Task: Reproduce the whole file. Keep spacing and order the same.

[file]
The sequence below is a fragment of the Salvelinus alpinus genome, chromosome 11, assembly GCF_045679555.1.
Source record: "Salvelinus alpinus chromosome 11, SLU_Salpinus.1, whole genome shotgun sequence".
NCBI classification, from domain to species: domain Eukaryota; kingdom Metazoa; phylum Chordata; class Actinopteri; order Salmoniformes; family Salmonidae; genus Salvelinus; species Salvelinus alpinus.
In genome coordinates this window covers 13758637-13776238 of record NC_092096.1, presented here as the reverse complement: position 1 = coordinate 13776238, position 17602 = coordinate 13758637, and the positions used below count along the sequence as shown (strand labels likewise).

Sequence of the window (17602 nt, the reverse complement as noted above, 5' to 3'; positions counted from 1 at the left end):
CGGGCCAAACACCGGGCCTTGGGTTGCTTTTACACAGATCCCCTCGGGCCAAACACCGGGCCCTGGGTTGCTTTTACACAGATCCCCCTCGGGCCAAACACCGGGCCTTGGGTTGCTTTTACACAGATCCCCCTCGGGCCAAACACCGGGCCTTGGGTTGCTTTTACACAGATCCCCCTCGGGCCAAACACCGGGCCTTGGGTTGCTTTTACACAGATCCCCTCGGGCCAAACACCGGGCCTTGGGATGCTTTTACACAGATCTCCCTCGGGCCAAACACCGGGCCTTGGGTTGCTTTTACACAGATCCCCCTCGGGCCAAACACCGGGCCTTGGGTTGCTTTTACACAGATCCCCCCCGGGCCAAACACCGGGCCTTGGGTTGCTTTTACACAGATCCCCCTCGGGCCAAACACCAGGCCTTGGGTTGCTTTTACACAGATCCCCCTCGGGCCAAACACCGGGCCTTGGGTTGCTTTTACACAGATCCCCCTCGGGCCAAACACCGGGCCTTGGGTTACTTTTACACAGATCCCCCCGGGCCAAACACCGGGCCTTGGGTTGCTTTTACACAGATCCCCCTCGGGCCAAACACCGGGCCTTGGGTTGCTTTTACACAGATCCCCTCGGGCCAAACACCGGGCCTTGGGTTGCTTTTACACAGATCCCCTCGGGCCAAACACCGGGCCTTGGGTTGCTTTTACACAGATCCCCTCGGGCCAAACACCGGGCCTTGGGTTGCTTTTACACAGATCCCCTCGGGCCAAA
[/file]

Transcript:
The sequence below is a fragment of the Salvelinus alpinus genome, chromosome 11, assembly GCF_045679555.1.
Source record: "Salvelinus alpinus chromosome 11, SLU_Salpinus.1, whole genome shotgun sequence".
NCBI classification, from domain to species: domain Eukaryota; kingdom Metazoa; phylum Chordata; class Actinopteri; order Salmoniformes; family Salmonidae; genus Salvelinus; species Salvelinus alpinus.
In genome coordinates this window covers 13758637-13776238 of record NC_092096.1, presented here as the reverse complement: position 1 = coordinate 13776238, position 17602 = coordinate 13758637, and the positions used below count along the sequence as shown (strand labels likewise).

Sequence of the window (17602 nt, the reverse complement as noted above, 5' to 3'; positions counted from 1 at the left end):
CGGGCCAAACACCGGGCCTTGGGTTGCTTTTACACAGATCCCCTCGGGCCAAACACCGGGCCCTGGGTTGCTTTTACACAGATCCCCCTCGGGCCAAACACCGGGCCTTGGGTTGCTTTTACACAGATCCCCCTCGGGCCAAACACCGGGCCTTGGGTTGCTTTTACACAGATCCCCCTCGGGCCAAACACCGGGCCTTGGGTTGCTTTTACACAGATCCCCTCGGGCCAAACACCGGGCCTTGGGATGCTTTTACACAGATCTCCCTCGGGCCAAACACCGGGCCTTGGGTTGCTTTTACACAGATCCCCCTCGGGCCAAACACCGGGCCTTGGGTTGCTTTTACACAGATCCCCCCCGGGCCAAACACCGGGCCTTGGGTTGCTTTTACACAGATCCCCCTCGGGCCAAACACCAGGCCTTGGGTTGCTTTTACACAGATCCCCCTCGGGCCAAACACCGGGCCTTGGGTTGCTTTTACACAGATCCCCCTCGGGCCAAACACCGGGCCTTGGGTTACTTTTACACAGATCCCCCCGGGCCAAACACCGGGCCTTGGGTTGCTTTTACACAGATCCCCCTCGGGCCAAACACCGGGCCTTGGGTTGCTTTTACACAGATCCCCTCGGGCCAAACACCGGGCCTTGGGTTGCTTTTACACAGATCCCCTCGGGCCAAACACCGGGCCTTGGGTTGCTTTTACACAGATCCCCTCGGGCCAAACACCGGGCCTTGGGTTGCTTTTACACAGATCCCCTCGGGCCAAA